Dionysius

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Dionysius the pseudo-Areopagite (c.500). The name given to the author of a corpus of theological writings; until the end of the 19th cent., their authorship was generally ascribed to the Dionysius whom Paul had converted (Acts 17. 34).

Four of his works (The Celestial Hierarchy, The Ecclesiastical Hierarchy, The Divine Names, and The Mystical Theology) and ten letters are extant. The central characteristic of these works is the synthesis of Christian and Neoplatonic thought. The leading theme is that of the intimate union (henōsis) of God and the soul, and the progressive deification of the human (theiōsis), by a process of unknowing in an ascent to God through the three ways of the spiritual life: purgative, illuminative, and unitive.

Dionysius exerted a profound influence on Christianity. See also NEOPLATONISM.

Dionysius

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Dionysius personal name.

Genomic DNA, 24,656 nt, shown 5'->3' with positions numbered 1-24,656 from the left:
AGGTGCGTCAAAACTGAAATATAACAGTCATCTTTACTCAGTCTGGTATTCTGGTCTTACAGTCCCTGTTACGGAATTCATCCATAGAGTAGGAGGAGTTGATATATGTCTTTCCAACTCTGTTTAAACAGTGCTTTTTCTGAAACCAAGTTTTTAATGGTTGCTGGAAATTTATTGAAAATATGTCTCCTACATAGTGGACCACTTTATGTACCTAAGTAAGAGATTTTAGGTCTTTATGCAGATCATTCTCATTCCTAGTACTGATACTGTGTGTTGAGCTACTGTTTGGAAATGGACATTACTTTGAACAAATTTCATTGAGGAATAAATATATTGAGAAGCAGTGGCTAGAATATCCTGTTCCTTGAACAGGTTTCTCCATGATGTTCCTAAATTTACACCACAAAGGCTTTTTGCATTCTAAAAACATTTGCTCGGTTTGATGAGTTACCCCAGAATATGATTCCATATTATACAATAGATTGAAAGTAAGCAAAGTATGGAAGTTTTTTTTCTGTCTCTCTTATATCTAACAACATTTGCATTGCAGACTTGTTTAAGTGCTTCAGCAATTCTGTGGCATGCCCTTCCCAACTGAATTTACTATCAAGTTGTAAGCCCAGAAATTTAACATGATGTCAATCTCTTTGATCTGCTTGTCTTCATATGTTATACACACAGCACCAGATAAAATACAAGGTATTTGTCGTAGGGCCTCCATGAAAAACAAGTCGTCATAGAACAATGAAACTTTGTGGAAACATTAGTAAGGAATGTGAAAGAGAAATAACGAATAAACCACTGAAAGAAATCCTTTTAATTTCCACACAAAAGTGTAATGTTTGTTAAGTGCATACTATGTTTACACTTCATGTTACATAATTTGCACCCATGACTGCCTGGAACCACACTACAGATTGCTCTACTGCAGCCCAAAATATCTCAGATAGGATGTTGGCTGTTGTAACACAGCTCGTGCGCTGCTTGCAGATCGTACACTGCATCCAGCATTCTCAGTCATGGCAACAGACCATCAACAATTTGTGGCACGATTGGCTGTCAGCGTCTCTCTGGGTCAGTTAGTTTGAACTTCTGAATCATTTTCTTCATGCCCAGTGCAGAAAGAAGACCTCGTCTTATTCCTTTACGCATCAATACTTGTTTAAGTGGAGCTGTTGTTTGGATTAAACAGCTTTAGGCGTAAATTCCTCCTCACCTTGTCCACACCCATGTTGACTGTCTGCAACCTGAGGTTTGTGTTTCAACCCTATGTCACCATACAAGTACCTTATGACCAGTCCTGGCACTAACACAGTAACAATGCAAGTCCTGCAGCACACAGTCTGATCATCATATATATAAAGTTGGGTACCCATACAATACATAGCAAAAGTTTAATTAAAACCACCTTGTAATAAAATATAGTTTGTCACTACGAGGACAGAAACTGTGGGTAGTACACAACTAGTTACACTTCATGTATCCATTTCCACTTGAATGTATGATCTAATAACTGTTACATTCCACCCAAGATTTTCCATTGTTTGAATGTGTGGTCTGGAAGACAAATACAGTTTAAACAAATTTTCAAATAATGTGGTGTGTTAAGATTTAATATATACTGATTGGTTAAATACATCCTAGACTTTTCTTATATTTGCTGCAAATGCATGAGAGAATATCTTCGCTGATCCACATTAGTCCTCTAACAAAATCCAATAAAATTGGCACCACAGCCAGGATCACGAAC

Dionysius was the name of two rulers of Syracuse. Dionysius I (c.430–367 bc, ruled 405–367) was known as Dionysius the Elder. A tyrannical ruler, he waged three wars against the Carthaginians for control of Sicily, later becoming the principal power in Greek Italy after the capture of Rhegium (386) and other Greek cities in southern Italy. His son, Dionysus II (c.397–c.344 bc, ruled 367–357 and 346–344) was known as Dionysius the Younger. He lacked his father's military ambitions and signed a peace treaty with Carthage in 367. Despite his patronage of philosophers, he resisted the attempt by Plato to turn him into a philosopher king.
Dionysius the Areopagite (1st century ad), Greek churchman. His conversion by St Paul is recorded in Acts 17:34 and according to tradition he went on to become the first bishop of Athens. He was later confused with St Denis and with a mystical theologian, Pseudo-Dionysius the Areopagite, who exercised a profound influence on medieval theology.

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